Just outside of Cascade lies Beringer Family Farms, a three-generation family beef business consisting of three farms around Cascade, each one owned by the Beringer family and working in tandem to provide high-quality beef year-round.

“My grandpa started it in the 1950s,” said Lillie Beringer, a third-generation farmer in the business, “and then it was my uncle and dad. When I graduated college in 2018, I moved home to continue taking over the farm. We’ve fed cattle our entire life.”

Beringer, who works as a beef nutritionist in her day job, has gradually worked to take over the family business, buying up her family’s farmland and owning her cowherds.

“I’m the third generation continuing on with the family farm,” she said. “I have three brothers and a sister, and I’m the only one interested in carrying on the farming legacy. I’m one of 26 grandchildren on the Beringer side, so I’m the one continuing it on.”

The three separate farms all serve a different purpose in the business. While one farm is used entirely for pasture and grazing, another provides feed during the cold months and is the location of the calving. Additionally, the Beringer’s feed and take care of 500 head of custom cattle for another farmer. According to Beringer, the cattle are divided into fall and spring herds to stagger the beef supply over the year.

“We have 60 spring cows we’ll start calving a month from now, and we have 40 fall cows at a different farm. I have calves at two different times of the year because it allows me to have them ready for market at two times of the year, which leads to my beef business. To keep up with demand, I can’t have all cows ready at one time of the year and have enough meat to last all year.”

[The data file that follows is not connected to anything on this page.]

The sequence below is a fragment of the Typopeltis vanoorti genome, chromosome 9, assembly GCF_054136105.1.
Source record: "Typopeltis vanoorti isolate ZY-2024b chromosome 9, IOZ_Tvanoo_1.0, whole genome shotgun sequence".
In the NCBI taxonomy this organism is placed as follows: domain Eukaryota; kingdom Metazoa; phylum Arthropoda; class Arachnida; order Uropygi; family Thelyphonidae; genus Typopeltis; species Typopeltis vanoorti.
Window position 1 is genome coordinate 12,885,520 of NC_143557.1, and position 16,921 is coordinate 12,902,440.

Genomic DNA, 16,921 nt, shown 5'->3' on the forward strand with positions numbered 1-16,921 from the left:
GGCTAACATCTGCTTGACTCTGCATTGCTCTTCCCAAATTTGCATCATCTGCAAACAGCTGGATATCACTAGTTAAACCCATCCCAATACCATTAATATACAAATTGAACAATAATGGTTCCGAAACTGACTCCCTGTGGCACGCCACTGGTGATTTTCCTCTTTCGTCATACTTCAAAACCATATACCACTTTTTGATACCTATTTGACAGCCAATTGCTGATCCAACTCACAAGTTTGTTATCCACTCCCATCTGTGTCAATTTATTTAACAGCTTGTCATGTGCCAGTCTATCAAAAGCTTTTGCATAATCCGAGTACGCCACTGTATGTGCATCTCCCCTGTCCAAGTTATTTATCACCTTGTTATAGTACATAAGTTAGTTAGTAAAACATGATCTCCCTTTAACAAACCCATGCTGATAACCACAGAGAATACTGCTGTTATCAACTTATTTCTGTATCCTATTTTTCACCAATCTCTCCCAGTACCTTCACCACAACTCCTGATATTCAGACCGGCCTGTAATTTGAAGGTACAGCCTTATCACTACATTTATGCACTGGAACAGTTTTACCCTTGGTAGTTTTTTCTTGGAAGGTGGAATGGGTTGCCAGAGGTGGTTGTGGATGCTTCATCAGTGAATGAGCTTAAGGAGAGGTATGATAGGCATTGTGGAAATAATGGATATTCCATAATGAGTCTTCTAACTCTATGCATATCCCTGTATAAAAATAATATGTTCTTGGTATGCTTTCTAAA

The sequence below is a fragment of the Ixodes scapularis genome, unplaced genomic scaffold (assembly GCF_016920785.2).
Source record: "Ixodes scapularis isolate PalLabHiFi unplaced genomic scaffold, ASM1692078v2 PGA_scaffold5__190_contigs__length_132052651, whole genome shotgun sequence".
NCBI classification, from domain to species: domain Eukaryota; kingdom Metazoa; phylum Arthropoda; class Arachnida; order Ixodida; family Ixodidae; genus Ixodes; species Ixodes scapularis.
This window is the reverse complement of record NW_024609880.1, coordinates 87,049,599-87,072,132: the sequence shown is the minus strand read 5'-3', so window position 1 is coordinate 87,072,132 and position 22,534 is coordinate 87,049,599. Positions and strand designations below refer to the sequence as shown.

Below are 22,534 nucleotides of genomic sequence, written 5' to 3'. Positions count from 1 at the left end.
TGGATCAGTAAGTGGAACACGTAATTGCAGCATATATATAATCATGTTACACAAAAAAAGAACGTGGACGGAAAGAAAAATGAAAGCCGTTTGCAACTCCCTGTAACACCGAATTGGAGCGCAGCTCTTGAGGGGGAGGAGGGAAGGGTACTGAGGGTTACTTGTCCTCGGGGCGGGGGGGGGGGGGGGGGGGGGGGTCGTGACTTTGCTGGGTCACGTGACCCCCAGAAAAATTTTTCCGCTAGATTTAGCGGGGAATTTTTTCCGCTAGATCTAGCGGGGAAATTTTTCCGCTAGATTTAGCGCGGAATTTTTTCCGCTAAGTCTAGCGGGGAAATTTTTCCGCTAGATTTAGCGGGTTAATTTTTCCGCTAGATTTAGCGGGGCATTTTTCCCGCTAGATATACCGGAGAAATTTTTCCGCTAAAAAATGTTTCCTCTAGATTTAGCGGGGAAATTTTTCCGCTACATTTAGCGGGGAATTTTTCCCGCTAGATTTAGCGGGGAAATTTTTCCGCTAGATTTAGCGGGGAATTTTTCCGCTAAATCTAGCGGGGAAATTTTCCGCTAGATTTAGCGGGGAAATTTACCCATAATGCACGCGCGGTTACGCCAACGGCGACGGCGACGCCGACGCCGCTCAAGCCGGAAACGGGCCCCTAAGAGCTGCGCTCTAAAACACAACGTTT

Beringer described the process of raising and rotating the cattle across the different farms for each stage of the process.

“The main purpose of the cows is to raise a calf every single year. We’re at the time of year to be starting that cycle. A month from now, they’ll start having calves and will calve from March until late April. After this two-month period for them to all have their babies, the cows and calves will get moved out to my farm where the pasture is. I have grass there all year round and do a rotational grazing standpoint. Out of 110 acres, I have it divided into five sections. Every week, I rotate them to new grass, so they’re there from May to late October depending on the weather. By then the calves are big enough to be weaned from their moms and I’m out of grass. After they’re weaned, we bring them back to the feedlot. By then they’re six to seven months old and 600-700 pounds and we finish them there until they’re market weight at 1,500 pounds. They’ll usually be finished by next April or May, so overall it takes 14-16 months total from the time they’re born to market weight.”

After achieving market weight, the cattle are taken to the butcher to be turned into cuts of meat, which Beringer then sells. According to her, the family business is heavily intertwined with the larger Cascade community.

“Our family farm has always been based in and around Cascade. We don’t have any farms outside of the area, so Cascade has always been the home roots. It’s where I grew up, went to school, and where we’ve been raised our whole lives, so we’re very familiar with the community, people and businesses. Any way we can help benefit a different business, we do that. Our feed and agronomy business to feed our cattle are all done through the local businesses that provide that service. Any events that go on in town like church auctions, we take part in and try to donate stuff towards. We’re very fortunate to grow up in the Cascade area and we support it as much as we can.”